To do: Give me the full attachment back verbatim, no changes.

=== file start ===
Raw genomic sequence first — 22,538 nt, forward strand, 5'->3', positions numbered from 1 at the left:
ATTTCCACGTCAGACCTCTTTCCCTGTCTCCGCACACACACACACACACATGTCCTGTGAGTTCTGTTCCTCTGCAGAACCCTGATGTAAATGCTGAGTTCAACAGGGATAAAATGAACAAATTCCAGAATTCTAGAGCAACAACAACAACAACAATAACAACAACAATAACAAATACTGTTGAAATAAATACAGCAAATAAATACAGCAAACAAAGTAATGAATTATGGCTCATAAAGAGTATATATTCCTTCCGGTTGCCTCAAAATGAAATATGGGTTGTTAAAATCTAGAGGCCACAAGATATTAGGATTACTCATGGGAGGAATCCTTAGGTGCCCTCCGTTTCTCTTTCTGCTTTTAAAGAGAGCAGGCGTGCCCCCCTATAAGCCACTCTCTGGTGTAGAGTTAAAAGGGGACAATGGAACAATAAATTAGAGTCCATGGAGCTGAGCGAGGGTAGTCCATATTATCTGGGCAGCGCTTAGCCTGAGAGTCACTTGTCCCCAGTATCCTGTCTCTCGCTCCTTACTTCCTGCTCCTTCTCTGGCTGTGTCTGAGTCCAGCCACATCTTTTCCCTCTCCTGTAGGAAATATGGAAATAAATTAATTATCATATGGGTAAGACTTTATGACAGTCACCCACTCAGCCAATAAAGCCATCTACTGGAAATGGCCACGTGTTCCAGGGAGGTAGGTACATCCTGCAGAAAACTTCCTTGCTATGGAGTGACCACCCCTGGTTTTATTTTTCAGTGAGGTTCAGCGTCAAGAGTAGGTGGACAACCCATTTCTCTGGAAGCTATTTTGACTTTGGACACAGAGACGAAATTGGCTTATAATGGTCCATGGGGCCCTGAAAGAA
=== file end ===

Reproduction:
Raw genomic sequence first — 22,538 nt, forward strand, 5'->3', positions numbered from 1 at the left:
ATTTCCACGTCAGACCTCTTTCCCTGTCTCCGCACACACACACACACACATGTCCTGTGAGTTCTGTTCCTCTGCAGAACCCTGATGTAAATGCTGAGTTCAACAGGGATAAAATGAACAAATTCCAGAATTCTAGAGCAACAACAACAACAACAATAACAACAACAATAACAAATACTGTTGAAATAAATACAGCAAATAAATACAGCAAACAAAGTAATGAATTATGGCTCATAAAGAGTATATATTCCTTCCGGTTGCCTCAAAATGAAATATGGGTTGTTAAAATCTAGAGGCCACAAGATATTAGGATTACTCATGGGAGGAATCCTTAGGTGCCCTCCGTTTCTCTTTCTGCTTTTAAAGAGAGCAGGCGTGCCCCCCTATAAGCCACTCTCTGGTGTAGAGTTAAAAGGGGACAATGGAACAATAAATTAGAGTCCATGGAGCTGAGCGAGGGTAGTCCATATTATCTGGGCAGCGCTTAGCCTGAGAGTCACTTGTCCCCAGTATCCTGTCTCTCGCTCCTTACTTCCTGCTCCTTCTCTGGCTGTGTCTGAGTCCAGCCACATCTTTTCCCTCTCCTGTAGGAAATATGGAAATAAATTAATTATCATATGGGTAAGACTTTATGACAGTCACCCACTCAGCCAATAAAGCCATCTACTGGAAATGGCCACGTGTTCCAGGGAGGTAGGTACATCCTGCAGAAAACTTCCTTGCTATGGAGTGACCACCCCTGGTTTTATTTTTCAGTGAGGTTCAGCGTCAAGAGTAGGTGGACAACCCATTTCTCTGGAAGCTATTTTGACTTTGGACACAGAGACGAAATTGGCTTATAATGGTCCATGGGGCCCTGAAAGAA